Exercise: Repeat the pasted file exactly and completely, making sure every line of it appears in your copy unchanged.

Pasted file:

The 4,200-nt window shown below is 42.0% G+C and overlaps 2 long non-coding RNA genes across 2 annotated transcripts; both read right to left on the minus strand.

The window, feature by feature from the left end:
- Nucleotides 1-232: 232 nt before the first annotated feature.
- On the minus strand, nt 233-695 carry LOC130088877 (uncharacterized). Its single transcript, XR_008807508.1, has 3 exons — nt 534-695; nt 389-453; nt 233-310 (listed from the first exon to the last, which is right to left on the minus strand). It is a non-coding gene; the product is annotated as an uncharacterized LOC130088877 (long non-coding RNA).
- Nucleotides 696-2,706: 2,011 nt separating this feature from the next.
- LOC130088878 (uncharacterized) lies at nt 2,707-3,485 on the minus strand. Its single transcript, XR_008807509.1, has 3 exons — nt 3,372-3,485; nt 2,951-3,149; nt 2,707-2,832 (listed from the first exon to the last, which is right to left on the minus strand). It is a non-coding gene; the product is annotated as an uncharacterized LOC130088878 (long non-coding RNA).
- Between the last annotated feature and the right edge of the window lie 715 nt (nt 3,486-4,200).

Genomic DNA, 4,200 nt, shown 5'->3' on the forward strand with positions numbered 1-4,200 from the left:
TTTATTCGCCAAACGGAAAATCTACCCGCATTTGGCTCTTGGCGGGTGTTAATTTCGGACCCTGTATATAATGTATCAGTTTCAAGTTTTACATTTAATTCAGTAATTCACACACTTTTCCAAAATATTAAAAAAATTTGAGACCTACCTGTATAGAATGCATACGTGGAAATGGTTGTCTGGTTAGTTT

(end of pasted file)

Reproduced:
The 4,200-nt window shown below is 42.0% G+C and overlaps 2 long non-coding RNA genes across 2 annotated transcripts; both read right to left on the minus strand.

The window, feature by feature from the left end:
- Nucleotides 1-232: 232 nt before the first annotated feature.
- On the minus strand, nt 233-695 carry LOC130088877 (uncharacterized). Its single transcript, XR_008807508.1, has 3 exons — nt 534-695; nt 389-453; nt 233-310 (listed from the first exon to the last, which is right to left on the minus strand). It is a non-coding gene; the product is annotated as an uncharacterized LOC130088877 (long non-coding RNA).
- Nucleotides 696-2,706: 2,011 nt separating this feature from the next.
- LOC130088878 (uncharacterized) lies at nt 2,707-3,485 on the minus strand. Its single transcript, XR_008807509.1, has 3 exons — nt 3,372-3,485; nt 2,951-3,149; nt 2,707-2,832 (listed from the first exon to the last, which is right to left on the minus strand). It is a non-coding gene; the product is annotated as an uncharacterized LOC130088878 (long non-coding RNA).
- Between the last annotated feature and the right edge of the window lie 715 nt (nt 3,486-4,200).

Genomic DNA, 4,200 nt, shown 5'->3' on the forward strand with positions numbered 1-4,200 from the left:
TTTATTCGCCAAACGGAAAATCTACCCGCATTTGGCTCTTGGCGGGTGTTAATTTCGGACCCTGTATATAATGTATCAGTTTCAAGTTTTACATTTAATTCAGTAATTCACACACTTTTCCAAAATATTAAAAAAATTTGAGACCTACCTGTATAGAATGCATACGTGGAAATGGTTGTCTGGTTAGTTT